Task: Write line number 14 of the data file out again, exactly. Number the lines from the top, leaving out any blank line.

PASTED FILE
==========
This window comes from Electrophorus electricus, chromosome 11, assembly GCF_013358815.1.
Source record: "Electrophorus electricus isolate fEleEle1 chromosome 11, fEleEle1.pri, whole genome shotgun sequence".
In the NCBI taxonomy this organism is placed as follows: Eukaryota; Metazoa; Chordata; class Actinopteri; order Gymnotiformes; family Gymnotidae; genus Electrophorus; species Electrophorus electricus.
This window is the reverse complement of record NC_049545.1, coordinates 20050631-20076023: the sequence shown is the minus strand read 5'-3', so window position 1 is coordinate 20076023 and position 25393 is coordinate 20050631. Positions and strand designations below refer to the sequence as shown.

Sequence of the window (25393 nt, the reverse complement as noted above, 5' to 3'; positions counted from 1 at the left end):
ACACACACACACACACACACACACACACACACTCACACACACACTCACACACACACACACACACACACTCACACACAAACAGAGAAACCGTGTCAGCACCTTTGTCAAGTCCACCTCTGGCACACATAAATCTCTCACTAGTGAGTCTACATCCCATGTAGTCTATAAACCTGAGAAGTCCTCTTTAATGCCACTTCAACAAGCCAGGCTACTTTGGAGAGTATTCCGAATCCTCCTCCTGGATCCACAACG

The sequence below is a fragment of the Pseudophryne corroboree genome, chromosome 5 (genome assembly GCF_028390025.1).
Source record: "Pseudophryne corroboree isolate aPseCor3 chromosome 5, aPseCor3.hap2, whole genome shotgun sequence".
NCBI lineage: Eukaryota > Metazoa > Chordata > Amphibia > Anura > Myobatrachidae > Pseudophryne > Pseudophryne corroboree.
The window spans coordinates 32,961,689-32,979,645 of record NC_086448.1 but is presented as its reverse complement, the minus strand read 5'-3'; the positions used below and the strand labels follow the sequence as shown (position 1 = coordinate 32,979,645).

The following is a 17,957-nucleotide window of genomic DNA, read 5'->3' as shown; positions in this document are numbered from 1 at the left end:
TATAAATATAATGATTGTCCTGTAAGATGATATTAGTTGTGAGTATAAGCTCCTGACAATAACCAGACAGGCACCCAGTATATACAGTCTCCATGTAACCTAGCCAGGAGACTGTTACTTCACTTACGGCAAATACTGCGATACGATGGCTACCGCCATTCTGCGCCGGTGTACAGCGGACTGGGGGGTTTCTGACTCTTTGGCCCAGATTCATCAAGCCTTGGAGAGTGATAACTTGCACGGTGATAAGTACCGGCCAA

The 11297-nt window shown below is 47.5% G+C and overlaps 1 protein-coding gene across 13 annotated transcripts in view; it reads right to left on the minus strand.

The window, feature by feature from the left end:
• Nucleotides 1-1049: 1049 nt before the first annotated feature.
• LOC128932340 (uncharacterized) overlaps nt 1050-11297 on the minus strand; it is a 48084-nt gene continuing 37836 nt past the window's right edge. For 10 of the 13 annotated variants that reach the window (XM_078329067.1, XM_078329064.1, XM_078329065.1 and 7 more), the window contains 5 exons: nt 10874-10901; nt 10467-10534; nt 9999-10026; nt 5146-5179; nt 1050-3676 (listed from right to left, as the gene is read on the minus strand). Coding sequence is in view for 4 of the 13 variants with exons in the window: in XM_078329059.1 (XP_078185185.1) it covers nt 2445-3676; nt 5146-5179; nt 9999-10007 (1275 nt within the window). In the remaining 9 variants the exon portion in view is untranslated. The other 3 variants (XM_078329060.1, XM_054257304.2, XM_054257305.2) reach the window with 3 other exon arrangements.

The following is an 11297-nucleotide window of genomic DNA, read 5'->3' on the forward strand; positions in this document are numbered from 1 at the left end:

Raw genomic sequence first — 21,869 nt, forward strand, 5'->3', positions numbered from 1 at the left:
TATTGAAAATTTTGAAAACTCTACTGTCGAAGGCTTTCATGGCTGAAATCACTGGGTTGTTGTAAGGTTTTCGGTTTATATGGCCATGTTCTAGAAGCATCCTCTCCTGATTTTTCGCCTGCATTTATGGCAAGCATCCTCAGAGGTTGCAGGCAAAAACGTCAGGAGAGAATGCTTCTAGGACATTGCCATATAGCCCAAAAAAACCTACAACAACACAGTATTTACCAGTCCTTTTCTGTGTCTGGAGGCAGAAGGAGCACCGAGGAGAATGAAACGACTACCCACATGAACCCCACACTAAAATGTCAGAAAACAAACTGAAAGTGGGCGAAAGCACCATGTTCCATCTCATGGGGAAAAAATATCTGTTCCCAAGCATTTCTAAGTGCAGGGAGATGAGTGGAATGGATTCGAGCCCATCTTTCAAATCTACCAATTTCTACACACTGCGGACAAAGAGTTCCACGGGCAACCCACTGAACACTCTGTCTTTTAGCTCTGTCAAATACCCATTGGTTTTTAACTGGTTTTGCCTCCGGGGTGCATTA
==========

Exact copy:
The window, feature by feature from the left end: